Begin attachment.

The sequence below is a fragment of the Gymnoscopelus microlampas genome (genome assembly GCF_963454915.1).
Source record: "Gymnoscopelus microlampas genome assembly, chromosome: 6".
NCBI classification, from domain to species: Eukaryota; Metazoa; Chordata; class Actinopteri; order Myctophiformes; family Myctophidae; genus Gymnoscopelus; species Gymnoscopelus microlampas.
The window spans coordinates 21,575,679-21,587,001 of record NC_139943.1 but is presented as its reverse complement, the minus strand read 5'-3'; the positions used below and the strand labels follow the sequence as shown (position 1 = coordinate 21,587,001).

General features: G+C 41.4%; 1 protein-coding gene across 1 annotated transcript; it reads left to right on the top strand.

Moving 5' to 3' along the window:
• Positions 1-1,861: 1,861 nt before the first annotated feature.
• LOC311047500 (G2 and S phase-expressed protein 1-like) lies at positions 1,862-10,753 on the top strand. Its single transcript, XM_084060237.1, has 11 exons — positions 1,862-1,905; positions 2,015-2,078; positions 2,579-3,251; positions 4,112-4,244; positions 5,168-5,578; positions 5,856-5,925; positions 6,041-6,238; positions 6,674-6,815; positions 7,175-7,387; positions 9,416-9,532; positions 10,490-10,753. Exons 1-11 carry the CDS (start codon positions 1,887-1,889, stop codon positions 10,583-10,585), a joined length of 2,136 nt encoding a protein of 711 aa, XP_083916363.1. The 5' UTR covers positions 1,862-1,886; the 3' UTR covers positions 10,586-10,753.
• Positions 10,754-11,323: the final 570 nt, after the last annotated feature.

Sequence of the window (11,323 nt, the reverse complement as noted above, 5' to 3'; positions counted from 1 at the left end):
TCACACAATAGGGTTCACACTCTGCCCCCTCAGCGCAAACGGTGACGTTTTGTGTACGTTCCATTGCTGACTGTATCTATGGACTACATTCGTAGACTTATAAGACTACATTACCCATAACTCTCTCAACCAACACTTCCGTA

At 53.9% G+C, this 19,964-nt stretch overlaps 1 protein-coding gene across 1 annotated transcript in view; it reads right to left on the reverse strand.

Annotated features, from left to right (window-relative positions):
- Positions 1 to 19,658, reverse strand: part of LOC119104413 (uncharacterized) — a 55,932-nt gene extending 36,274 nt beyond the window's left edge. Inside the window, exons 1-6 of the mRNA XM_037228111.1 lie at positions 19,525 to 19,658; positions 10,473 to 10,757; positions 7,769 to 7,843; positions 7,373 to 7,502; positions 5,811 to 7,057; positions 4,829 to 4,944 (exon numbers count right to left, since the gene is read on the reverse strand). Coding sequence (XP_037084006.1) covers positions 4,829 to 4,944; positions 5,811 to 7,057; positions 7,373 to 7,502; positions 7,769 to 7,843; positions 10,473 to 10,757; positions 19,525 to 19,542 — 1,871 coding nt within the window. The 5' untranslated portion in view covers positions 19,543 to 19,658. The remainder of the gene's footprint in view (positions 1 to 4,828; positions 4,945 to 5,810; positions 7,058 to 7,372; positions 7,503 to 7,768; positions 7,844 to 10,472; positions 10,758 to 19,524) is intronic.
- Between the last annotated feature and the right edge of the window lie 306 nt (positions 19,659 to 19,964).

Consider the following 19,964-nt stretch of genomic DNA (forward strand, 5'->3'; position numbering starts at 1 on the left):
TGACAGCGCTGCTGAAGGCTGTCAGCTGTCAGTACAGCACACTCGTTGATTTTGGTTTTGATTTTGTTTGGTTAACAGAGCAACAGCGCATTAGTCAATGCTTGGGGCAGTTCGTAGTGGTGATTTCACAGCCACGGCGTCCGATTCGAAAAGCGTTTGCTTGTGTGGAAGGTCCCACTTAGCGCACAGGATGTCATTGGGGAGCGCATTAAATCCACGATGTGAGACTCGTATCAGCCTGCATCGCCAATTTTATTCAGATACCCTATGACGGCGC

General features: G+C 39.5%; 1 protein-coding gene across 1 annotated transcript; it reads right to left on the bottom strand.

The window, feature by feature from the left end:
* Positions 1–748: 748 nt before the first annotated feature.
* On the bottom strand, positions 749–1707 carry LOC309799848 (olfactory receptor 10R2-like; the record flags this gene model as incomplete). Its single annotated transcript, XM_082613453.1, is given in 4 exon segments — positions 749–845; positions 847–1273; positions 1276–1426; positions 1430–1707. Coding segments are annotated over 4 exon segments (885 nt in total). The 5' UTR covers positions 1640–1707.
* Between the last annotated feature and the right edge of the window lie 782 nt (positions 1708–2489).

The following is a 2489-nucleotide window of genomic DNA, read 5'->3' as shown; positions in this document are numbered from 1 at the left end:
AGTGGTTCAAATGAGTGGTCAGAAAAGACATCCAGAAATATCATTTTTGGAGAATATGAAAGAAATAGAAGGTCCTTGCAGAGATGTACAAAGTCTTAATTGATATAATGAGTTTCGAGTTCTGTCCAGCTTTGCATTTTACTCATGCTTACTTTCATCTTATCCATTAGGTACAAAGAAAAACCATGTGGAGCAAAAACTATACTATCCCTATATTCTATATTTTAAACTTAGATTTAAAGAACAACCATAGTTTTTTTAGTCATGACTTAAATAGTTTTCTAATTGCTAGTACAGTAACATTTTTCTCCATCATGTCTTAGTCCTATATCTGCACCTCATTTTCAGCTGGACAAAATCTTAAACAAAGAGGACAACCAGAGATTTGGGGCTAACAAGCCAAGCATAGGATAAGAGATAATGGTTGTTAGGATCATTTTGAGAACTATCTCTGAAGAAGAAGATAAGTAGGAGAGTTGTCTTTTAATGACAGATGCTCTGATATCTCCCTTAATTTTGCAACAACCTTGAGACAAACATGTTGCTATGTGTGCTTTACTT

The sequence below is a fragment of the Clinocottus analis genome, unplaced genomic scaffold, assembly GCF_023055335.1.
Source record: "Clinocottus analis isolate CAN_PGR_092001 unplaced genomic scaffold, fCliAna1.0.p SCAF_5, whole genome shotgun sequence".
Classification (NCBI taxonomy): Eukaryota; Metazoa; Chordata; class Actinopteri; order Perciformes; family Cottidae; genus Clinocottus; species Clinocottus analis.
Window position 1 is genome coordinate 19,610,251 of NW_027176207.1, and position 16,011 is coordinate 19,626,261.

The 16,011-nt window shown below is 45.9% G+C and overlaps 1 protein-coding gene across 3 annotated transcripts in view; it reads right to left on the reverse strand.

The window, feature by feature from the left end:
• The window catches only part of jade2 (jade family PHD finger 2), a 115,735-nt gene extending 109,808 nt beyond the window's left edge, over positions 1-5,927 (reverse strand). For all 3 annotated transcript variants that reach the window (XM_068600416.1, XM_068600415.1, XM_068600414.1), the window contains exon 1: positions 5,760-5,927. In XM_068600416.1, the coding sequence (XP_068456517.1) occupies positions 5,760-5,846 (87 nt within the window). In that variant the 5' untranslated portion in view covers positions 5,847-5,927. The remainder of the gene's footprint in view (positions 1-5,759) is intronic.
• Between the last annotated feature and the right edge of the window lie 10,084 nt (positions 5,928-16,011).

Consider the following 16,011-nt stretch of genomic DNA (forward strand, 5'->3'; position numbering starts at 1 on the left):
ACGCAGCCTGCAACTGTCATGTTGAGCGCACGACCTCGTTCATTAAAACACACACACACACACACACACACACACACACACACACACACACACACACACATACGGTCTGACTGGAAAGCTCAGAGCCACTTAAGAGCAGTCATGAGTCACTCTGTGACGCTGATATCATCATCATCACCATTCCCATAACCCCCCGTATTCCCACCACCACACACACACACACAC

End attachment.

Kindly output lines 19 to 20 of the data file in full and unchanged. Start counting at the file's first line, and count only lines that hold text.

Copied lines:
The window, feature by feature from the left end:
* Positions 1–748: 748 nt before the first annotated feature.